The documentary "Dark Side of the Full Moon," will be screened from 3 to 5:30 p.m. Sunday, Sept. 27, at the Lawrence Arts Center, 940 New Hampshire St.
Sponsored locally by Lawrence Memorial Hospital, Lawrence OB-GYN Specialists, Unitarian Fellowship of Lawrence and Postpartum Support International, the documentary takes an honest look at the state of maternal mental health in the United States. A discussion and call to action will follow the screening.
Mood disorders are the number one complication of childbearing. One in seven women will experience a perinatal mood or anxiety disorder in pregnancy or in the year following birth.
Resources and support
Lawrence Memorial Hospital offers a free support group. For more information about the Build Your Village Perinatal Mood Support Group, visit the Lawrence Memorial Hospital website at www.lmh.org/support.
Visit the Postpartum Support International website at www.postpartum.net.
Watch the documentary trailer: www.darksideofthefullmoon.com.
Men also can be affected and experience paternal postpartum depression. Ten percent of fathers are at risk for developing this, and that risk goes up when his partner is also suffering from a mood complication.
The symptoms of perinatal mood and anxiety disorders are the same symptoms normally associated with depression and anxiety. However, we must consider the impact this has on negative feelings about the pregnancy or baby, parenting roles and the ability to perform parenting responsibilities. When untreated, the effects of perinatal mood disorders can have a lasting impact on the health of the whole family.
Perinatal mood disorders do not only manifest as depression, but also include anxiety, inability to cope, obsessive or scary thoughts, insomnia and difficulty bonding. In the most severe and rare cases, psychosis, which involves hallucinations, delusions and a break from reality, can occur.
In the worst-case scenarios of depression, anxiety and psychosis, tragedies can occur, but thankfully women who receive proper support, diagnosis and treatment almost always recover completely.
It is hard to recognize perinatal depression or anxiety for many reasons. A new mother might not recognize depression or anxiety because she is tired, overwhelmed, or simply adjusting to life with a baby. Often women blame themselves for not being able to handle things instead of realizing it is a medical condition and not a sign of failure. Moms and families might feel ashamed or embarrassed and fear admitting to negative feelings at a time when society implies we should be feeling nothing but joy. Lastly, every woman will have a unique experience and unique symptoms.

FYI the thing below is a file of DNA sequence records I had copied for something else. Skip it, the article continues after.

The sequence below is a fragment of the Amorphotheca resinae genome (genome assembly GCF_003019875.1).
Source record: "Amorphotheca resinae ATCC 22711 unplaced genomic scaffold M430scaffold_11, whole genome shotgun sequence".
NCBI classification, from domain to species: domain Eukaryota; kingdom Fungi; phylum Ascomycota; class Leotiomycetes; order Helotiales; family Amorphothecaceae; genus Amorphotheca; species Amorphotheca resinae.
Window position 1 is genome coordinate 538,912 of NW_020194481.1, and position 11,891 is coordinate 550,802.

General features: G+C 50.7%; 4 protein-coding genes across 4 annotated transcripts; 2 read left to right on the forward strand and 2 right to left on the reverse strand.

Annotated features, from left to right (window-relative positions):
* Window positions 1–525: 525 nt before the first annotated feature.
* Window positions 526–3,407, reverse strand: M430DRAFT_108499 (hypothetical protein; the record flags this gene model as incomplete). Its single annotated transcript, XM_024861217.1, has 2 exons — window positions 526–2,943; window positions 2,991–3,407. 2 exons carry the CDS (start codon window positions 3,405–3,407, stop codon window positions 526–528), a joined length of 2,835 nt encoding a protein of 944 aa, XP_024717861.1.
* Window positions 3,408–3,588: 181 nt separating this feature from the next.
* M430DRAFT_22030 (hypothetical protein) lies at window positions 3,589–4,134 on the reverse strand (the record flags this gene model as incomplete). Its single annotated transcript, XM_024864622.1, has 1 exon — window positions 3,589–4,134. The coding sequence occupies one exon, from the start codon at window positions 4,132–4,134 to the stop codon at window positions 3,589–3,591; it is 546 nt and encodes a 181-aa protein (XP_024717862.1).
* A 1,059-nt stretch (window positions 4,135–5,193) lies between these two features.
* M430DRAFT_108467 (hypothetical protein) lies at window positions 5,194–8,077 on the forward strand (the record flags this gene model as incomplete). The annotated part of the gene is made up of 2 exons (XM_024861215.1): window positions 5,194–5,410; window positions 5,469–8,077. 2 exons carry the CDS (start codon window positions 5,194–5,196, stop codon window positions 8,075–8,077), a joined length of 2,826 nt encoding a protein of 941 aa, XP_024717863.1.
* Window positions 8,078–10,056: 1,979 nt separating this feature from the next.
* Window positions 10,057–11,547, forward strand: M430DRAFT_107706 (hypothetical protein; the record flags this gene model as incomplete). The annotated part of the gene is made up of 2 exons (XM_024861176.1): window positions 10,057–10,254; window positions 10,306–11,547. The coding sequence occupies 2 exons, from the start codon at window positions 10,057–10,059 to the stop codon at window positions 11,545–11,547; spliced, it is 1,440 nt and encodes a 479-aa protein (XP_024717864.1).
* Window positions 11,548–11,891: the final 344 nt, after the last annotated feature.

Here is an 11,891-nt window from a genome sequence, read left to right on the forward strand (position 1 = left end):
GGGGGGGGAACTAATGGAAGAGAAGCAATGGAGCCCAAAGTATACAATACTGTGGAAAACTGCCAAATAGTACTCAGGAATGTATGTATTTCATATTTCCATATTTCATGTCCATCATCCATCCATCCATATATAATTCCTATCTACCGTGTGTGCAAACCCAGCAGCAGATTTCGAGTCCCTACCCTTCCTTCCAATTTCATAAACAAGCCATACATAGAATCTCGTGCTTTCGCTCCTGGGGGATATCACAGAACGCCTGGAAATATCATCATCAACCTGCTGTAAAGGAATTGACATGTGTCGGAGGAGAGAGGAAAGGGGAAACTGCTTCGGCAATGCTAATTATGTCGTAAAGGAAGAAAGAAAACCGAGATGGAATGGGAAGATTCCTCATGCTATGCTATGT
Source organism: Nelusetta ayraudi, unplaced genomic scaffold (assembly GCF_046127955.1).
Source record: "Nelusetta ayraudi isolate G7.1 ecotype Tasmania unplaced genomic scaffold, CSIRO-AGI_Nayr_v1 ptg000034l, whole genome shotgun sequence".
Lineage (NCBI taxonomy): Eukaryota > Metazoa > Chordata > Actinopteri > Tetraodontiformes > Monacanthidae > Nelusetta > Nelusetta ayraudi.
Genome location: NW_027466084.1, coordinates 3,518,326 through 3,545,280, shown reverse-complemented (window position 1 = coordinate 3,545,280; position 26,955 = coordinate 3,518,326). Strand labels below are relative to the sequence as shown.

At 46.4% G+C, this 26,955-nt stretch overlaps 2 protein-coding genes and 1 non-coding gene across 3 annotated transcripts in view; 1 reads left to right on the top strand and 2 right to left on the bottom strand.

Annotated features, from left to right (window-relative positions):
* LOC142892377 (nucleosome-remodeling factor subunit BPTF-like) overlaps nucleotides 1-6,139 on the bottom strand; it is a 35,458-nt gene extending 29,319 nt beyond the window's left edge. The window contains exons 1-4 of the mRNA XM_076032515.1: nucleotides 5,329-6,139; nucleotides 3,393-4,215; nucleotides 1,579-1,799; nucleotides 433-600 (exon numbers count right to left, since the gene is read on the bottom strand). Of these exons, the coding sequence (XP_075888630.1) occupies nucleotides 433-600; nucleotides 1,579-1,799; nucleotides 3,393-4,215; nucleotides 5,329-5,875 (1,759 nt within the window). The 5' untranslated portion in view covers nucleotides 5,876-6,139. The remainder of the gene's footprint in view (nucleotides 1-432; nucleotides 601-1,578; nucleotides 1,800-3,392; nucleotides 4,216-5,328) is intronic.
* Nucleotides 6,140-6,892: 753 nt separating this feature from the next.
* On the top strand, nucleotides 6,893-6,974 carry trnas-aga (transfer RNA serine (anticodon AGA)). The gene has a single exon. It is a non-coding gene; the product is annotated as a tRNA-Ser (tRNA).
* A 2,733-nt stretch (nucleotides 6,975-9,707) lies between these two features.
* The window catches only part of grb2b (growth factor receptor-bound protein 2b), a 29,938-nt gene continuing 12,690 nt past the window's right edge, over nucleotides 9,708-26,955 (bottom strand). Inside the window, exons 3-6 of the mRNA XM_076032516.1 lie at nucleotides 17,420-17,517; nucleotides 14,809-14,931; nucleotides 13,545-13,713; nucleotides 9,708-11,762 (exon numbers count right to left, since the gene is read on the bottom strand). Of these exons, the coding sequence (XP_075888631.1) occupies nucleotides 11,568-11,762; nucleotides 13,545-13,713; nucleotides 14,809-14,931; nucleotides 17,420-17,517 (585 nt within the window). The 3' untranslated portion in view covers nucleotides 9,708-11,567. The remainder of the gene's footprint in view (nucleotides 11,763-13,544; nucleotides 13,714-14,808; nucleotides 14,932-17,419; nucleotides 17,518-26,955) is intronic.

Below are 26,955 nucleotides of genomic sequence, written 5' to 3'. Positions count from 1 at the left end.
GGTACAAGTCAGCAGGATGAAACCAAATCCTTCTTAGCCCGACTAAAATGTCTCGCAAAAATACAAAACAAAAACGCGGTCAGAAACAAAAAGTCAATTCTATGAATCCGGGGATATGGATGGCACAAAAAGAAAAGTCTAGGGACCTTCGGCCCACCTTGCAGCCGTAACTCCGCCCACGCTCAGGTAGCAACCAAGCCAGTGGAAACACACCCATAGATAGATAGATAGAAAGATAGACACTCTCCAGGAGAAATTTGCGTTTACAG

There is no one cause for perinatal mood and anxiety disorders. Women who develop a mood disorder experience symptoms that are caused by a combination of psychological, social and biological stressors. Hormonal fluctuations cause reactions in women who are more sensitive to these changes.
Risk factors include a personal or family history of mood or anxiety disorders such as depression, anxiety, bipolar disorder or schizophrenia; sensitivity to natural or synthetic hormones; marital or relationship stress; and lack of support.
Admitting there is a problem is the most important step a woman can take for herself and her family. Reaching out to a supportive, nonjudgmental person is a great first step. Talking to your care provider is also a good place to start. Developing a perinatal mood or anxiety disorder is not your fault, and with help you will be well.
Melissa Hoffman, RN, MMH, is Education Specialist for Prenatal and Parenting Programs at Lawrence Memorial Hospital, which is a major sponsor of WellCommons. Hoffman also serves as the Midwest Regional Coordinator for Postpartum Support International. She is a certified Maternal Mental Health Provider.